Digital:Convergence, the Dallas company best known for its :CueCat print ad scanner, now aims to combine TV ads with Web marketing, debuting its :CueTV product and a deal with NBC to support the service.
The new offering functions similarly to the :CueCat, a handheld scanner attached via cable to a user’s PC. The :CueCat loads Web pages when it scans bar codes embedded in print ads or articles — like in Wired or Fortune magazines, or certain Verizon local yellow page listings.
The new :CueTV setup works in much the same way. By receiving a unique TV signal (an audible “ping” and an on-screen cue), a connected PC will load a related Web page — allowing advertisers or TV producers to create links to additional content, product information, or special offers. The pages can be targeted via gender, location or age range — a :CueCat or :CueTV user enters that information when registering the service.
Few details were made public of Digital:Convergence’s arrangement with NBC. The Dallas firm receives a cut from each instance of a :CueCat enhancement, in addition to an overall license for the technology. Presumably, NBC will be able to charge advertisers a higher rate for :CueTV-enabled ads.
“Our technology marries the TV and PC in a way that allows viewers to experience the best of what both devices have to offer,” said Scott Carlin, who is president of Digital:Convergence’s Media Group. “NBC is the ideal partner to illustrate the scope and power of :CueTV.”
The move to iTV has long been expected for Digital:Convergence, especially since competitors like Wink Communications and others are already making strides in the arena for some time. Despite the late start, however, Digital:Convergence’s setup includes a couple of advantages over established competitors.
For one, the :CueTV enhancements are embedded into TV spots at the producer level. This means that Digital:Convergence doesn’t need separate deals with cable TV providers — the special interactivity codes are entered by network or ad producers, and reside in the spot, rather than on a cable signal.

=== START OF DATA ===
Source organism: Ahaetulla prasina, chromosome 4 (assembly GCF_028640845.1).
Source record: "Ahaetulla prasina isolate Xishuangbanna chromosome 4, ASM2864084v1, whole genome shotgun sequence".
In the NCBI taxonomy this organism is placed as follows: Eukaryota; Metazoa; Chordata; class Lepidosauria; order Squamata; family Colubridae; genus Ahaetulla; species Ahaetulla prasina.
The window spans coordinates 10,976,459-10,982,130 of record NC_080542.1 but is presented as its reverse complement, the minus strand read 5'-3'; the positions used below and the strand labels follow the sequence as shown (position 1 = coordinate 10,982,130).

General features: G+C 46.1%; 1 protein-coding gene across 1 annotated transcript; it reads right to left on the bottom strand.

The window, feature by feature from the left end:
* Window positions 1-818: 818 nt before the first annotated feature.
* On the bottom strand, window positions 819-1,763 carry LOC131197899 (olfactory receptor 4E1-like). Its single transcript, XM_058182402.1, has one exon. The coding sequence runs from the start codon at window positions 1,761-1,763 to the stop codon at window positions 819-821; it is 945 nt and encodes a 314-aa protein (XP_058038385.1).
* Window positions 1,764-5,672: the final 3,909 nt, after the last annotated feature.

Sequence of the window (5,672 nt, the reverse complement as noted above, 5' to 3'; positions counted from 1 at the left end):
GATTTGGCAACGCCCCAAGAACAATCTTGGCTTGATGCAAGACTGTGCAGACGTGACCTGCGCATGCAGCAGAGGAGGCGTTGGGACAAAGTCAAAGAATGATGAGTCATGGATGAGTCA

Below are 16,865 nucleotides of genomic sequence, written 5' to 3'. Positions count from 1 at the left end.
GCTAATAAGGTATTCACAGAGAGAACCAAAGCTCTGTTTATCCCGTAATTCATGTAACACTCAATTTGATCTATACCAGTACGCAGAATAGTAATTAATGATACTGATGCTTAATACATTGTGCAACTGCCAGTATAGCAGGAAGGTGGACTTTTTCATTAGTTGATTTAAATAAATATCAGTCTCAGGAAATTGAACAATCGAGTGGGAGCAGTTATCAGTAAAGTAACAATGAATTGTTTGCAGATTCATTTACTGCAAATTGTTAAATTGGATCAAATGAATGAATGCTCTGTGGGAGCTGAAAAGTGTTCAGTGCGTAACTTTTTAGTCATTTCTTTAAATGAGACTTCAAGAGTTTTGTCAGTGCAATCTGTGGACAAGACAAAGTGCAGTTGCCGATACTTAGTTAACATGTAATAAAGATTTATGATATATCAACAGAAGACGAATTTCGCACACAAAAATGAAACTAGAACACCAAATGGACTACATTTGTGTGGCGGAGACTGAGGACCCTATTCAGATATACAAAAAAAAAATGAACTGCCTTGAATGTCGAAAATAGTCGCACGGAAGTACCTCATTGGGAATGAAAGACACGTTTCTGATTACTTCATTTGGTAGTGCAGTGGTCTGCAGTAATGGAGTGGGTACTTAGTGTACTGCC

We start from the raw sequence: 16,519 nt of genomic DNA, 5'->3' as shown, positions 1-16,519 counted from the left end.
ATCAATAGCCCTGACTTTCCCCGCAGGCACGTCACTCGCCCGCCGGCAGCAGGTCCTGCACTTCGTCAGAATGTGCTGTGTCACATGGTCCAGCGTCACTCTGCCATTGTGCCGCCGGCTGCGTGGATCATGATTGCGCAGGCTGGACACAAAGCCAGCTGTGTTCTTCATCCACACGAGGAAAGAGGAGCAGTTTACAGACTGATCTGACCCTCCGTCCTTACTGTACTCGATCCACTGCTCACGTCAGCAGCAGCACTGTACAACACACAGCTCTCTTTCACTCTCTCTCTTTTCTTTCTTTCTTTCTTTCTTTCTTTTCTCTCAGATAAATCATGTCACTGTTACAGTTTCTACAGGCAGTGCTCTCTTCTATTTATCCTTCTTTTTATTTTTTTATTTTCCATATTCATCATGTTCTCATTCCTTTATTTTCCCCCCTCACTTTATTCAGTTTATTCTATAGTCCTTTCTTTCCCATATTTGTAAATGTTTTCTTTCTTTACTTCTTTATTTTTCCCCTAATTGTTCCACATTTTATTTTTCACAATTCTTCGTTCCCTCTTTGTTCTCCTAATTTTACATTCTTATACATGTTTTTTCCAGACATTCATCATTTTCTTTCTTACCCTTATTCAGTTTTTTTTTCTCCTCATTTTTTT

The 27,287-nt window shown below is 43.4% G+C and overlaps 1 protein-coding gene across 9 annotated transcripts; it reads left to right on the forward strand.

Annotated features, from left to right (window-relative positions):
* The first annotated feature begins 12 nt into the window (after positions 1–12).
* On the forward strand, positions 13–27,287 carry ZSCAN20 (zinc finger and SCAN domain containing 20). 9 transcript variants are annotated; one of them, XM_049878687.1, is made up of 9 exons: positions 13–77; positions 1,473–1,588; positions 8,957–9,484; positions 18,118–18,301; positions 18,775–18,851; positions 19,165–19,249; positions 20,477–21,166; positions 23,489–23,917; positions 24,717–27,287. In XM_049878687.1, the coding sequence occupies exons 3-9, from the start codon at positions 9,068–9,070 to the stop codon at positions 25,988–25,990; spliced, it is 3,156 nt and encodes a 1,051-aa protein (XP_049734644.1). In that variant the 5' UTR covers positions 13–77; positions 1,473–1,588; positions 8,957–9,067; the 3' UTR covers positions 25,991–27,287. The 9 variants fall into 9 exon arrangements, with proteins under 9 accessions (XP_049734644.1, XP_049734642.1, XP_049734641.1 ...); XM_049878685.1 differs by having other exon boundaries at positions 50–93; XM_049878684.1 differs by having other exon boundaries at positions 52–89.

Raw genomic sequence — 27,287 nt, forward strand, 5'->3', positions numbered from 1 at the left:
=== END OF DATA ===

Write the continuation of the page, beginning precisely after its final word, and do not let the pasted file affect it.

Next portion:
It’s not “true” iTV in the sense that interactive content from the TV appears on users’ PC, rather than on the television screen itself. But Digital:Convergence spins this as a feature: advertisers’ TV spots remain uncluttered with interactive content.
“As a former producer, I’m not sure I would want the picture taken up with links, pictures, etc. while I’m trying to communicate through an ad,” said Jay Feldman, executive vice president of Digital:Convergence’s media group. Feldman has also held positions at Lorimar-Telepictures and CBS Television.
Secondly, Digital:Convergence has an already-established base of 1.5 million :CueCat users. At least potentially, Wink has about twice that number, though it’s unknown how many of its three million users have digital-cable television setups.
Furthermore, Digital:Convergence expects its TV service will only boost those numbers because it’s inexpensive, and fairly easy to install. The 20-foot cables that link PCs to TVs are available for free at Radio Shack stores nationwide, and connect a VCR or TV’s “audio out” jack to a PC’s “audio in” port. (For users whose PCs aren’t located near a TV, Digital:Convergence has a wireless version available for about $20, also at Radio Shack.)
But just to be sure the product takes off, the company will be incentivizing new users — and getting the word out about NBC’s new capability to broadcast :CueTV-enhanced shows and commercials — with a month-long contest that requires the service.
Beginning June 13, “NBCIQ” will give away $400,000 in prizes for viewers’ ability to answer trivia questions on Web sites that appear in conjunction with particular house spots. Starting this Thursday, however, the two partners will run several 30-second spots daily to encourage users to :CueTV-enable their TVs in advance of the contest launch.
“Until now, watching television and using a computer have been disconnected experiences,” said John Miller, president of The NBC Agency, the network’s in-house ad agency that launched in 1999. “With :CueTV, we can build a bridge between these two powerful media, and at the same time reward loyal NBC viewers.”
Aside from the :CueTV-enabled trivia spots, in summer NBC will begin rolling out television shows linked to Web sites through Digital:Convergence’s technology. The partners declined to discuss which programs would be included.
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